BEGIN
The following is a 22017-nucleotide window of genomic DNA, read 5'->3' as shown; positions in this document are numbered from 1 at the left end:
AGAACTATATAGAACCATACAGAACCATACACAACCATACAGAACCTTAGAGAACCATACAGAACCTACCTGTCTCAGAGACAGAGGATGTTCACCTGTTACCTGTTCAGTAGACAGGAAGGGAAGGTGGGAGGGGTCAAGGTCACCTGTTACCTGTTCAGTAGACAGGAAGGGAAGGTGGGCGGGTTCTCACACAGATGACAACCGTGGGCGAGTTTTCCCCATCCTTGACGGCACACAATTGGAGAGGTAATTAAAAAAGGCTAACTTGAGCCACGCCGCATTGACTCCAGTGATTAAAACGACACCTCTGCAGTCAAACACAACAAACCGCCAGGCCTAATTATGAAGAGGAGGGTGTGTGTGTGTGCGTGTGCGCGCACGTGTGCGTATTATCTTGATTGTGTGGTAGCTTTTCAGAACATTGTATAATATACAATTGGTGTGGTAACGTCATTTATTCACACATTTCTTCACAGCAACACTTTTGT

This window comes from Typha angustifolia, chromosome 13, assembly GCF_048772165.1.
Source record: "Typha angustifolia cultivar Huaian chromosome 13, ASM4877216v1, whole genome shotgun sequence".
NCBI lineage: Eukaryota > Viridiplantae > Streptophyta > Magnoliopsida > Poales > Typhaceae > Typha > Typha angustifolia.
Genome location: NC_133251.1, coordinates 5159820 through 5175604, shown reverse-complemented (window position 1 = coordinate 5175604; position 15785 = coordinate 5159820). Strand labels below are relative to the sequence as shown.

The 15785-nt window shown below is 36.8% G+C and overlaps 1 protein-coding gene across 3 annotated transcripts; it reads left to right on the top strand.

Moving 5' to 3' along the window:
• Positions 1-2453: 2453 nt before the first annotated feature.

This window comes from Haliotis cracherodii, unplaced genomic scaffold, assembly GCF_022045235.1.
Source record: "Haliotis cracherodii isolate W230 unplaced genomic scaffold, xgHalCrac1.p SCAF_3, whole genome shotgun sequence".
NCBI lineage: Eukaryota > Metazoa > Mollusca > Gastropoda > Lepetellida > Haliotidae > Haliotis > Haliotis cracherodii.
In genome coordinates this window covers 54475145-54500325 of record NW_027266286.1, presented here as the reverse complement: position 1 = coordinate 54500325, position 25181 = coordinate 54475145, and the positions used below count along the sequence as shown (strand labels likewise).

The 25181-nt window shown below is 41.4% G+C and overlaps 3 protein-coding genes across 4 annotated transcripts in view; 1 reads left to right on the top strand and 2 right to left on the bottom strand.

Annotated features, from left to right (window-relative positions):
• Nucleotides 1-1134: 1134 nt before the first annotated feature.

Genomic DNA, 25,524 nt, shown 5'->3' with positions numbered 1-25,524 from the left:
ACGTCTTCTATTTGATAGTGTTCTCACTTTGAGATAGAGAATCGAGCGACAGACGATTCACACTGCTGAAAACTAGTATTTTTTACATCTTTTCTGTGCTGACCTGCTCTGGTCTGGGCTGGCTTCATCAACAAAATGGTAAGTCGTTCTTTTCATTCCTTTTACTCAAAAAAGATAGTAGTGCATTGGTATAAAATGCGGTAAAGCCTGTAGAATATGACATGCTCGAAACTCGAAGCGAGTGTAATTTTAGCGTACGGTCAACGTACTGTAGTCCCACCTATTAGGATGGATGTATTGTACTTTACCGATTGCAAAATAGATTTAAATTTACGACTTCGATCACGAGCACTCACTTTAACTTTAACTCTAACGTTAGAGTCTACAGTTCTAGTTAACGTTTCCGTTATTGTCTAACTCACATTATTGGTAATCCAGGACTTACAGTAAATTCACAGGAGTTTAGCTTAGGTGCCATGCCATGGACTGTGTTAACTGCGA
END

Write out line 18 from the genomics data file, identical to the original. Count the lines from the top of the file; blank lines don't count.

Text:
ACGTCTTCTATTTGATAGTGTTCTCACTTTGAGATAGAGAATCGAGCGACAGACGATTCACACTGCTGAAAACTAGTATTTTTTACATCTTTTCTGTGCTGACCTGCTCTGGTCTGGGCTGGCTTCATCAACAAAATGGTAAGTCGTTCTTTTCATTCCTTTTACTCAAAAAAGATAGTAGTGCATTGGTATAAAATGCGGTAAAGCCTGTAGAATATGACATGCTCGAAACTCGAAGCGAGTGTAATTTTAGCGTACGGTCAACGTACTGTAGTCCCACCTATTAGGATGGATGTATTGTACTTTACCGATTGCAAAATAGATTTAAATTTACGACTTCGATCACGAGCACTCACTTTAACTTTAACTCTAACGTTAGAGTCTACAGTTCTAGTTAACGTTTCCGTTATTGTCTAACTCACATTATTGGTAATCCAGGACTTACAGTAAATTCACAGGAGTTTAGCTTAGGTGCCATGCCATGGACTGTGTTAACTGCGA